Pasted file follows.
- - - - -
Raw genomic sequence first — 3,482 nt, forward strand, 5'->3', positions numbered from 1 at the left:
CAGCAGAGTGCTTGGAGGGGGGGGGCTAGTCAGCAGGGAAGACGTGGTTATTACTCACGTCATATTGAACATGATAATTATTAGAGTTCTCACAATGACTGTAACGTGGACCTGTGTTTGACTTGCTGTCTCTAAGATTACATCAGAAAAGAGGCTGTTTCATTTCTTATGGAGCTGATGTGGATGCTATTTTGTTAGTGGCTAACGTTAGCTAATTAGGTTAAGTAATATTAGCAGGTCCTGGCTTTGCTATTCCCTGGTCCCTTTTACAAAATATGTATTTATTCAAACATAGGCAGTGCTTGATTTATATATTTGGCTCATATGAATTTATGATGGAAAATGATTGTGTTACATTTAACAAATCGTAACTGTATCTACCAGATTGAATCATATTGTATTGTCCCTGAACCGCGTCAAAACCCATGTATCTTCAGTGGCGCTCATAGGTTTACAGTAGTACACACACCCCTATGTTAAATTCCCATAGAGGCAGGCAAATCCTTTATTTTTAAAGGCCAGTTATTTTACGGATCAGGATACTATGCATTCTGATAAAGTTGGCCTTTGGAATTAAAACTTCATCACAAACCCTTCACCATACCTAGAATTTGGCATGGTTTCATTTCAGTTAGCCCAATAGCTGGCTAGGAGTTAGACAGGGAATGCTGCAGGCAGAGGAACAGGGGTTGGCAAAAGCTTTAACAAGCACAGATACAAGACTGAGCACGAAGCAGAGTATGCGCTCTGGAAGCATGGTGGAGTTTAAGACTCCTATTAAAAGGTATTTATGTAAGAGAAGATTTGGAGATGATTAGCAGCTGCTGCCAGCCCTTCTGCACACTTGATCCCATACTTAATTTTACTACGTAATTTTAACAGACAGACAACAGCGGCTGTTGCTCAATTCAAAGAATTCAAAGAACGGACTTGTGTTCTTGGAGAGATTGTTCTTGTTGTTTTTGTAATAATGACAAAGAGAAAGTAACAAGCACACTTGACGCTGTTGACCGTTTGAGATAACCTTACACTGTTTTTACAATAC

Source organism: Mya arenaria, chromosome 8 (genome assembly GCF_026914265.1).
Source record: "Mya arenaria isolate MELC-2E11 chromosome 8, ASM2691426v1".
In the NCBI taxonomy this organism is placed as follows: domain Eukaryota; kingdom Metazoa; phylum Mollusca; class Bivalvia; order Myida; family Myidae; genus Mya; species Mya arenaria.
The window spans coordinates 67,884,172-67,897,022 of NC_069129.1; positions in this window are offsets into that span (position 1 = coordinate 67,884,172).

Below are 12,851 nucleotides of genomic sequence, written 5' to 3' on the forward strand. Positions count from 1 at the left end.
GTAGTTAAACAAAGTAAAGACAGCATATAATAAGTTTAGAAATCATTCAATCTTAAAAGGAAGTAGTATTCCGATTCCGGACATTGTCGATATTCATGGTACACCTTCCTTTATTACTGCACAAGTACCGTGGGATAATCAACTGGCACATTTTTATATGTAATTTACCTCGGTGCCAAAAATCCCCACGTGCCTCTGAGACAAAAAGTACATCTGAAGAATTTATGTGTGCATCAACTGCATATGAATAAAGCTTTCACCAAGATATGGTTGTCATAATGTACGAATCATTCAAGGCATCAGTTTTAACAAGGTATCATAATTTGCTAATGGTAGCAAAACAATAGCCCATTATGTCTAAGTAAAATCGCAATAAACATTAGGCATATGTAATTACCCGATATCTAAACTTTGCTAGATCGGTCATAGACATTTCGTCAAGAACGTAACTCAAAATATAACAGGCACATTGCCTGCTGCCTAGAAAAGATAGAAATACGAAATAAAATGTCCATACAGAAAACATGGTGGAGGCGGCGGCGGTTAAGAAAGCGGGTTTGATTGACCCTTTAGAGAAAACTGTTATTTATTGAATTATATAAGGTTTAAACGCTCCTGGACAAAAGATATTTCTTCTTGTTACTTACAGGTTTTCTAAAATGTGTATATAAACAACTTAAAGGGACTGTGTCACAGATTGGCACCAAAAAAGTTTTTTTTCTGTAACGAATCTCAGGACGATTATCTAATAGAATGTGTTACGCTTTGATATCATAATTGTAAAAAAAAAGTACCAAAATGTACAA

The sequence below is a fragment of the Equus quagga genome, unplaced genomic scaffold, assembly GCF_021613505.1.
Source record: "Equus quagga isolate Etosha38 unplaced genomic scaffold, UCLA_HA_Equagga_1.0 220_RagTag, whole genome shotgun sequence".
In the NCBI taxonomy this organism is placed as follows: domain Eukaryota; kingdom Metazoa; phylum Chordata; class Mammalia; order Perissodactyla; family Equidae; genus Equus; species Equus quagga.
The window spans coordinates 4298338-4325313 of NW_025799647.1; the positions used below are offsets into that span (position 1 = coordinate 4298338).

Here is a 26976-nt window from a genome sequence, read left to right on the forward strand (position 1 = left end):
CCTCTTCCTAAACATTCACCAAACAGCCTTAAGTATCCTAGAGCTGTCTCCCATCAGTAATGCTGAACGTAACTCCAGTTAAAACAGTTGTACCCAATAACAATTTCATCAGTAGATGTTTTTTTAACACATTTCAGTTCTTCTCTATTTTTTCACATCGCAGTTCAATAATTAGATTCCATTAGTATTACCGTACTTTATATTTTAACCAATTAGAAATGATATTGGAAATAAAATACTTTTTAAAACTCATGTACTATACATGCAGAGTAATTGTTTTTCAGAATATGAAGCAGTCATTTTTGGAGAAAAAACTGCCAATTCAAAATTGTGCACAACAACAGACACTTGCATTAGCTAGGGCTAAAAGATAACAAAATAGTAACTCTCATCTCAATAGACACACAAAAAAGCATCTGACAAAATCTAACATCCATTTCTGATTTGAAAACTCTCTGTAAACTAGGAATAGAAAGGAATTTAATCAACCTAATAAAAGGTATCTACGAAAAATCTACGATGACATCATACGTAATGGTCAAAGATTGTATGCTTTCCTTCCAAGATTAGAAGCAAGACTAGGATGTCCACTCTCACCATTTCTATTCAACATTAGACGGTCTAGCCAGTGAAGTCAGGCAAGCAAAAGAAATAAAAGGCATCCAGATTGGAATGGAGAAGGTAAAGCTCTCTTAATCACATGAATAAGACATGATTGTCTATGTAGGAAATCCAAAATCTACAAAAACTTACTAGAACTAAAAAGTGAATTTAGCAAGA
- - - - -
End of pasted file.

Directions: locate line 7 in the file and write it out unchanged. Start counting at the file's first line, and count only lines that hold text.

Below are 12,851 nucleotides of genomic sequence, written 5' to 3' on the forward strand. Positions count from 1 at the left end.